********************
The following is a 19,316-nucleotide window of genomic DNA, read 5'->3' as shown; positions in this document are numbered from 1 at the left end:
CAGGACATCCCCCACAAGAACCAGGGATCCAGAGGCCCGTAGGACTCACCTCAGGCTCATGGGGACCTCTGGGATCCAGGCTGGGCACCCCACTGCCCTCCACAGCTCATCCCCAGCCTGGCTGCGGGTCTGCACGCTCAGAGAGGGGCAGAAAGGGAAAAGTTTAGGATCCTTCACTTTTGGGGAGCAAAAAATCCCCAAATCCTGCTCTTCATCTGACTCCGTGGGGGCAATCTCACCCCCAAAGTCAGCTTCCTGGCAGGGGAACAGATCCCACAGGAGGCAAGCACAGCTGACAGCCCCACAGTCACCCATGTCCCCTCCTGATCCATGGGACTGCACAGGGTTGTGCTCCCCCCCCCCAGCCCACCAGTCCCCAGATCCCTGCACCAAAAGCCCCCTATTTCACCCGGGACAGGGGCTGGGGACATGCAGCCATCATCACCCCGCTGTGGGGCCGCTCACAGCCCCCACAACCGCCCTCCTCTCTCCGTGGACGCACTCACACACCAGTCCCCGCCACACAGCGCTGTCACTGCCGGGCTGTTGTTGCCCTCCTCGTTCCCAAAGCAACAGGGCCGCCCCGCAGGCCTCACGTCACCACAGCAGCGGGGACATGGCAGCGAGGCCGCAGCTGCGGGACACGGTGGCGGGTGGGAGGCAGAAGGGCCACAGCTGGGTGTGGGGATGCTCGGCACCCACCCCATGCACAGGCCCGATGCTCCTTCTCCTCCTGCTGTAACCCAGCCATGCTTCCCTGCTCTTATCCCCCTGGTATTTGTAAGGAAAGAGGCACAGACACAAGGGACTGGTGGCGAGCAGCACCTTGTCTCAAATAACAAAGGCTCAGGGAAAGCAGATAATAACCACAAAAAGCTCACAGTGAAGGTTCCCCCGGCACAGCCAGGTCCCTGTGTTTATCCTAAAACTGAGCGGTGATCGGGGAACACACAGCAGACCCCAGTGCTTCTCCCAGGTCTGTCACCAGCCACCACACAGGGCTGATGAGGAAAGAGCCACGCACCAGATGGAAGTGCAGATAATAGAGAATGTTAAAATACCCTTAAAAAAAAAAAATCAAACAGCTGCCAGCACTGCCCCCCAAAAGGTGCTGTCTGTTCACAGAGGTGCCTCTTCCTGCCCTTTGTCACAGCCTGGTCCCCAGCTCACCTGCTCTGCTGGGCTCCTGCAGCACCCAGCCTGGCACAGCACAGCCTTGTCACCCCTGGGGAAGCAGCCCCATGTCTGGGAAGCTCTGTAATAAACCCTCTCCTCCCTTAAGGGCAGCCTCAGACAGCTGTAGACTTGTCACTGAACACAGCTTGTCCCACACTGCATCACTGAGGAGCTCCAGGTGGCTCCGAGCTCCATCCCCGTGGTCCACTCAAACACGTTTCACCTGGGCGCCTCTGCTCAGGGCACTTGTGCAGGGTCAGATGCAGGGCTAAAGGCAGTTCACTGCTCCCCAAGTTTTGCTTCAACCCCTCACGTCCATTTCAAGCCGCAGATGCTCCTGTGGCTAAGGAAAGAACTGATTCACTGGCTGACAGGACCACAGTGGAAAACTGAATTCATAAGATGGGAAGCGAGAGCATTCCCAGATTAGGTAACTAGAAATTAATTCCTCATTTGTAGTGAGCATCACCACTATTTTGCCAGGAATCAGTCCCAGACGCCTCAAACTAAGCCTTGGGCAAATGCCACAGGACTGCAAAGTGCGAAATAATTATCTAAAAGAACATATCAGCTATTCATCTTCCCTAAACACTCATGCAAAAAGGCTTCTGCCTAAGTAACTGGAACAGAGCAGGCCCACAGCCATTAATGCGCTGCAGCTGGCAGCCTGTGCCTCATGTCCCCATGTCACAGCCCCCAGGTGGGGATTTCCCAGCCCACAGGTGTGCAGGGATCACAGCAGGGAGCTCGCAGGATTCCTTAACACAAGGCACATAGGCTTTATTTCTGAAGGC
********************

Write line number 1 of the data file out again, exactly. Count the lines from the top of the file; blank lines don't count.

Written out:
The following is a 19,316-nucleotide window of genomic DNA, read 5'->3' as shown; positions in this document are numbered from 1 at the left end: